An additional dimension of collaboration was the way this project encouraged unexpected connections and collaborations. Pittsburgh Learning Commons developed a stronger relationship with Turner Elementary, and we were able to sketch out ways we can continue our collaboration. Our relationships with the families and youth involved in the mural also strengthened along with our connections to key local organizations and educators who contributed resources.
It is hard to imagine this project having the same power or joy without the web of collaboration that sustained it.
Each artist chose to participate in the project.
Pittsburgh Learning Commons hosted two Dreaming Ourselves into the Future celebrations to wrap up the project. The first occurred online after everyone’s embellished portraits had been picked up. When we picked up the portraits, we had given them snacks for this party. We met, talked about how the project had worked, what people liked, and ideas for improvement. Then we played a few games as a group.
Our second celebration was in person when we wheat-pasted the mural. That event was at the Pittsburgh Learning Commons facility. Additionally, many of our community contributors were there, as were some family members and children from the neighborhood. We provided pizza, drinks, and snacks after we finished the wheat pasting. Then we took many group photos of the completed mural and took everyone home.
More than any other factor, networks, collaborations, and partnerships, made this project as successful as it was. Partnerships were embedded in the design from the beginning with the vision of the project emphasizing connecting the elementary artist cohort with the teen artist cohort and the adult artists with all the participants. Collaboration happened on every level – from teachers weekly planning meetings to the teens helping the younger artists design their backgrounds. And through this project networks were expanded and strengthened.
The Digital Promise funding was grounded in a thoughtful and supportive partnership. The regular check-ins with DP staff were a delightful enhancement of the work on the project. Most importantly, DP staff encouraged responsive funding allowing funds to be used not only for materials but to compensate the time the teaching artists gave to this project. This served to sustain and honor the extra hours the teachers contributed and led to very high quality results. It also strengthened the overall relationships and the networks.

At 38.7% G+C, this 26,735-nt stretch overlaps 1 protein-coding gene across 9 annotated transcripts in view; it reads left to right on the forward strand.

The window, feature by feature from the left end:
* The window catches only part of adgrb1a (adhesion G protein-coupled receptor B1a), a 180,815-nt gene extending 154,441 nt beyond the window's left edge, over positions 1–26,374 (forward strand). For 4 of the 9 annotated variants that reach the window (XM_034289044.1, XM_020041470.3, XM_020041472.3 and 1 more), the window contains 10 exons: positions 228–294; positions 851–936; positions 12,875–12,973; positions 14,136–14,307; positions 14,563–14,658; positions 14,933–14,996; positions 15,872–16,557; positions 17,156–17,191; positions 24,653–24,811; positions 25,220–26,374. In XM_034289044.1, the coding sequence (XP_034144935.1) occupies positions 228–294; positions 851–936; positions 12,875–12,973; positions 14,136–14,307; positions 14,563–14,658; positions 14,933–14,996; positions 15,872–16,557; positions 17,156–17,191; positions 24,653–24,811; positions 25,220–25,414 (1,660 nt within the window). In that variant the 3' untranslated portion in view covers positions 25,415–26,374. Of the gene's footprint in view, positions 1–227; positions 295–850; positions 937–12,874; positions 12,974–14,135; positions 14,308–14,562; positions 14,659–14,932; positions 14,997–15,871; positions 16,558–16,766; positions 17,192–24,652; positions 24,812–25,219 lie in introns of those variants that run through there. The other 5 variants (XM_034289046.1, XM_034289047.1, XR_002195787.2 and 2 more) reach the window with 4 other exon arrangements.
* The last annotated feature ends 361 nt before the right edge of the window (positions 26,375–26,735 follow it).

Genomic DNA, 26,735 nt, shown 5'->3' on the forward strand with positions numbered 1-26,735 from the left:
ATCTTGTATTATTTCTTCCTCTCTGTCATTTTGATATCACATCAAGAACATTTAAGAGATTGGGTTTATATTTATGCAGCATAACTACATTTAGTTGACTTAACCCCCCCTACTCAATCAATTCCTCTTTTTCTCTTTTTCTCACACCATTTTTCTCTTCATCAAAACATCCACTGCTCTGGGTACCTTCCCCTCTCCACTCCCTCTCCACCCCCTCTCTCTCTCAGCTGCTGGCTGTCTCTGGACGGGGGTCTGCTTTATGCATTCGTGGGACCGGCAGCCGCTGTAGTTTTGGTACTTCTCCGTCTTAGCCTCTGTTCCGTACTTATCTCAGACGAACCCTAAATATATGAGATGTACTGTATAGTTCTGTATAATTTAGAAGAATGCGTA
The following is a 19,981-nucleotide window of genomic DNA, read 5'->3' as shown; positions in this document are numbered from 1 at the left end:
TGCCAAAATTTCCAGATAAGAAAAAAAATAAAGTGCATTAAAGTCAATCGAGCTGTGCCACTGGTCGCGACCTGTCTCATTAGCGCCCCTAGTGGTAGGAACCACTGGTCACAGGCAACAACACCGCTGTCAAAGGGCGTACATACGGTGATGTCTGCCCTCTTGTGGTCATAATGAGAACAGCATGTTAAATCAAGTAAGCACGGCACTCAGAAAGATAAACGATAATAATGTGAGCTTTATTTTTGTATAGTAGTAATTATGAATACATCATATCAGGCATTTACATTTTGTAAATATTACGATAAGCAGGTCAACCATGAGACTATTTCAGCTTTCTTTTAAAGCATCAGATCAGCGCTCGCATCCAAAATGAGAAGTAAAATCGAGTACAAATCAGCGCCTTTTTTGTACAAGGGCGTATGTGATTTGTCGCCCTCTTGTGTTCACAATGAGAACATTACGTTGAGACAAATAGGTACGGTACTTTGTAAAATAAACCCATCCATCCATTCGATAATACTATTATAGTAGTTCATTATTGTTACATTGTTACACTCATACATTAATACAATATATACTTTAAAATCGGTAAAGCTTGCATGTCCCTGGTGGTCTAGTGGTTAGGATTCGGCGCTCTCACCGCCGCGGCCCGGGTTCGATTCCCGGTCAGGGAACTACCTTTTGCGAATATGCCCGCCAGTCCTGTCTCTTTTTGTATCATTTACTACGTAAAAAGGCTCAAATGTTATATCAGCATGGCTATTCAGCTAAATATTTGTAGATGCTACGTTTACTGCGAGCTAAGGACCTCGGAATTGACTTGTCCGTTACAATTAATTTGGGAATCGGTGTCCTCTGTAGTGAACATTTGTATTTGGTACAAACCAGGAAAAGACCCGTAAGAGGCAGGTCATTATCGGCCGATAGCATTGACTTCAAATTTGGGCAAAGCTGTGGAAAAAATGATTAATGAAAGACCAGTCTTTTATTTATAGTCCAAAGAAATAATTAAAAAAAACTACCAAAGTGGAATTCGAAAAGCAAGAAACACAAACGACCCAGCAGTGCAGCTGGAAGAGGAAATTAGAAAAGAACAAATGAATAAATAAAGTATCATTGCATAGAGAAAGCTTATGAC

Before, during, and after the mural project, participants were involved in personal art making, working on this in their free time. What the mural project provided that was new were regular, ongoing opportunities to work alongside others engaged in art making and to share ideas with these peers. Participants got to work together across age and cohort groups, composing backgrounds, sharing their process, getting feedback and inspiration. The benefit of this seems to be reflected in the youth’s reflections at the end of the project of what they had enjoyed:“that we all came together and made it” “I loved that we still got a chance to connect with new people during a time where we are fairly isolated.” “This helped me get better at painting”
Producing and wheatpasting 2 murals had challenging moments but they were always overcome by the goodwill, generosity, and flexibility of all involved. When one of our murals was included in the Faces exhibit in the Children’s Museum of Pittsburgh (Grable Gallery), we fully believed we would also be able to coordinate a trip for most of the artists to see their work in the museum. We were not able to do this. Some of the hurdles we could not overcome: 1) the artists were in several different schools and several were in new schools so the close relationships had changed; 2) the museum was not easily accessible by public transport; 3) the museum’s hours required we go during the day or on a weekend which required either the schools organizing the trip or that we coordinate with 20 families. Although the mural was there for 3.5 months, we were never able to arrange the visit.